[CQ-Contest] New Ops?

Jim Idelson k1ir at designet.com
Thu Nov 1 21:54:27 EST 2001


You have asked the most important question! Getting younger ops into contsting 
is THE long-term answer to keeping our sport alive. See my comments below.

>Hello Friends, i have some questions to make to everybody have an answer.

>What is the way to promote Contests through novice Hams?

K1IR: Get them involved. Let them experience the challenge. Don't overwhelm 
them with a station that is too complex. Don't put on too much pressure.

>Do you have any novice ham in the team during a Contest?

K1IR: I have made my station available to my son and his friend for the ARRL 
Sweepstakes Contest. They are completely in charge of the operation. I am only 
there as the control operator. They make the decisions about strategy. They 
find the difficult multipliers. They do the work to get the exchange absolutely 

>IF YES. What is his role in the team? Do you think that is the way to will be 
a good op?

K1IR: A new, young op thirsts for the excitement of a run, the thrill of 
working a tough mult in a big pileup, etc. If he doesn't get the opportunity to 
experience these things early, then he'll lose interest. If these ops are going 
to hang around, you have to give them some time in the chair doing real 
operating. The new op also needs to be able to make some mistakes and learn 
from them.

I don't really think that being on a serious multi-op team is the best way to 
get started. You don't really get to understand the total contesting picture in 
such a complicated environment. And, frequently everybody is too busy to pay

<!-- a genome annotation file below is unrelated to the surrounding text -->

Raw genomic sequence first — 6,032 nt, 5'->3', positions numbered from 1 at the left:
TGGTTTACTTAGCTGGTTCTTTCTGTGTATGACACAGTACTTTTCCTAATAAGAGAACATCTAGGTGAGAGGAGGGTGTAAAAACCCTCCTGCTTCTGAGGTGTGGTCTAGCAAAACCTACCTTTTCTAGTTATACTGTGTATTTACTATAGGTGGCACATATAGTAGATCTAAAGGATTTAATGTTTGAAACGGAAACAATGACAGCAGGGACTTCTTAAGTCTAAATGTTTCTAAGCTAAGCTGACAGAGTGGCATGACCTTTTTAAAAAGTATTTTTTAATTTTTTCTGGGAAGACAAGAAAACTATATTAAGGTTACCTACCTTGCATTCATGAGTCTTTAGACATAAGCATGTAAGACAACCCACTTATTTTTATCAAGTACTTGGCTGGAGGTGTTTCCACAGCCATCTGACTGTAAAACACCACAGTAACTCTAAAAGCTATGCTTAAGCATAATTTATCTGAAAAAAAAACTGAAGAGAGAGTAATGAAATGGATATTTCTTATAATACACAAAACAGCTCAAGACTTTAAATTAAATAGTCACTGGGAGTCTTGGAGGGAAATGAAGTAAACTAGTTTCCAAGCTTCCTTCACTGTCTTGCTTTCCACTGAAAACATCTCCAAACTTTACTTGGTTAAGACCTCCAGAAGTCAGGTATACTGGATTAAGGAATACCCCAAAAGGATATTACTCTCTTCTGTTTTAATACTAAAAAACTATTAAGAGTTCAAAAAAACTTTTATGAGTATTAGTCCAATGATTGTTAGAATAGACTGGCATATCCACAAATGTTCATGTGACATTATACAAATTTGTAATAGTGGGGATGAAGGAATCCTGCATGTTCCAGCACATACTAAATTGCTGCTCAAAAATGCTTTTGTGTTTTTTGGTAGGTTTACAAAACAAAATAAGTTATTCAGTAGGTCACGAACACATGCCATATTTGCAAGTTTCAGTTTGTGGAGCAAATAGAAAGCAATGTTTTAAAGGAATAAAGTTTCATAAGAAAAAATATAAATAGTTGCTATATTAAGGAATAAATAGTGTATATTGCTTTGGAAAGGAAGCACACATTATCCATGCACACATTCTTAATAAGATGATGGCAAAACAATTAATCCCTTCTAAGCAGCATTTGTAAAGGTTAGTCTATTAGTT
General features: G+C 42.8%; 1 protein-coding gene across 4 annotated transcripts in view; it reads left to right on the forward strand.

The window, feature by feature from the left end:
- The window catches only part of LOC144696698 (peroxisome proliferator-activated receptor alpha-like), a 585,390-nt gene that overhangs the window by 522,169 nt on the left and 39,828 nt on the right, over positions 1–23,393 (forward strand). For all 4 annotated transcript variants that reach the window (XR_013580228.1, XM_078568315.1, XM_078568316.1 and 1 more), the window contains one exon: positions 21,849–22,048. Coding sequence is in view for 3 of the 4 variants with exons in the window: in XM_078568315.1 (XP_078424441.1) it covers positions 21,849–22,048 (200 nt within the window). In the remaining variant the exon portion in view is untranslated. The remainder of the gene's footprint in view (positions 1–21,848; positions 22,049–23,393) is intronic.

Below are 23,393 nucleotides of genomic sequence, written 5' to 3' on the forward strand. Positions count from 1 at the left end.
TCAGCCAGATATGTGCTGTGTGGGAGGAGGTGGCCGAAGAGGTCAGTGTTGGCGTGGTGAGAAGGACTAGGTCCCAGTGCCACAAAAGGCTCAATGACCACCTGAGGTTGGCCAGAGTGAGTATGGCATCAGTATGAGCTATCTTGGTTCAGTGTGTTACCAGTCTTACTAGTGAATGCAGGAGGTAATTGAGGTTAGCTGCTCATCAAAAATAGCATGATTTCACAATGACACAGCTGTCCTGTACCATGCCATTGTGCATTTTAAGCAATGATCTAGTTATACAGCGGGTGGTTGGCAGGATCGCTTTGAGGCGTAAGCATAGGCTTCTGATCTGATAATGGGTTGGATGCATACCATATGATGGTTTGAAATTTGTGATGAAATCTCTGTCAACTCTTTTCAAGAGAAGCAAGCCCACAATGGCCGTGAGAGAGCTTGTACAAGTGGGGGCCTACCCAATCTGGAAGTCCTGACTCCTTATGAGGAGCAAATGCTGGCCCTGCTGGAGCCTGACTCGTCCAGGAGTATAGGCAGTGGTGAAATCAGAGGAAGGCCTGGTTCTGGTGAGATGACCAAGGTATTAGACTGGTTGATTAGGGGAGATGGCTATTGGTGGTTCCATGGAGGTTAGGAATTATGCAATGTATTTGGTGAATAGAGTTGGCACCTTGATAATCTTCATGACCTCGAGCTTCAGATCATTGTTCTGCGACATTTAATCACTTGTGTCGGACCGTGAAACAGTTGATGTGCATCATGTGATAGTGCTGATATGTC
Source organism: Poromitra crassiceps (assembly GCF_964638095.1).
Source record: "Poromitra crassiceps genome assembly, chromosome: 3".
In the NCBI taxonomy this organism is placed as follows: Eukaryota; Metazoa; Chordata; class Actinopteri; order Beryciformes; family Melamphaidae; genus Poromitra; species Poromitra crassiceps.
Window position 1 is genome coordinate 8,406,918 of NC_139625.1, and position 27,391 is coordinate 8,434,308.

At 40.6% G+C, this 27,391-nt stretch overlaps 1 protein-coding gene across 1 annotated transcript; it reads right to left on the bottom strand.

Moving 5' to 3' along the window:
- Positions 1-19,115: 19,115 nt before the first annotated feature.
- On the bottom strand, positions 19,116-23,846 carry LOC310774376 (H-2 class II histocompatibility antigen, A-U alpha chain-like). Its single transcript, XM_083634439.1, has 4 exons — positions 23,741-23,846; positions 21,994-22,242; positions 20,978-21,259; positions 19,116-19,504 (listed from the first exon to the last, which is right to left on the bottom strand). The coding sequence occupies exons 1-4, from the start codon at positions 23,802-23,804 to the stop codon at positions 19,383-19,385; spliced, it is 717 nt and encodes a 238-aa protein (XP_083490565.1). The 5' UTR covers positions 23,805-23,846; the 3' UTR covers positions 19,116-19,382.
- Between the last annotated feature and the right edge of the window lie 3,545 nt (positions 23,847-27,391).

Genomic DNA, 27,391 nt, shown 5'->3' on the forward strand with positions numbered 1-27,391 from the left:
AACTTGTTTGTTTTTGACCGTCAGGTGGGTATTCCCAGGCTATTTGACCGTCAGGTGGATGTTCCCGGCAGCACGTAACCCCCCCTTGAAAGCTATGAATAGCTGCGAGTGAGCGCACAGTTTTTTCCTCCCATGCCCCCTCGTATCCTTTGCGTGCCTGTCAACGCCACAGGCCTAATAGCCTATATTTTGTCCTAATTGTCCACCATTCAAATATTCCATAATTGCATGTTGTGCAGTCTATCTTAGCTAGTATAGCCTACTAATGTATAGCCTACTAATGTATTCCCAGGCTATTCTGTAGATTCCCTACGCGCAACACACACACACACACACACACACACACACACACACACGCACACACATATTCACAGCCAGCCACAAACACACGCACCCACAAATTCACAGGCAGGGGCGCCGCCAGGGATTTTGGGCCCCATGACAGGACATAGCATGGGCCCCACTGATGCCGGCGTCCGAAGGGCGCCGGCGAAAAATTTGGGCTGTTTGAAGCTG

much attention to the new guy. Doing a small single-op effort is much more 
instructive. I think there is a great analogy to yachting. When you compete 
individually in a small sailboat, you get a real "feel" for the boat [station], 
the water and weather [operating conditions] and the other boats in the race 
[your competitors]. When you race a large yacht as part of a team, you don't 
get the same "feel". Professionally competitive sailors universally start as 
"single-ops" and move into team competition. In contesting the same ideas hold 

In the Yankee Clipper Contest Club, we have several multi-op station owners who 
specialize in getting new ops on the air. Many thanks to those special people. 
I think they are doing a great service for the club and for our little part of 
Amateur Radio.

>IF NO. Why? 

>What do you think is necessary to do, for a novice contest Op, to be a good Op 
in the MS or MM team?

K1IR: Make sure everyone on the team understands that part of the goal of the 
operation is to train new ops. Assign mentors to the new guys. Let the new guys 
take over. Expect errors. Be willing to achieve a lower score in exchange for a 
future expert op! This means choosing some contests that you don't have to win!

It is also a good idea to get these ops infront of radios as single-ops. 
Operating a small station is the best way, by far, to tune your multiplier 
searching and pileup skills. Even generating runs at a small station is good 
practice for doing it at a big one.

See my article related to this subject in QST February 2001.

>Please answer on the news-group Thank you in advance for your attention. 73 
See you in Contest! Pietro - IK4MTF (IU4T) @ IR4T - CQWW SSB 2001 

73 and get lots of new ops on the air in the next contest!

Jim K1IR

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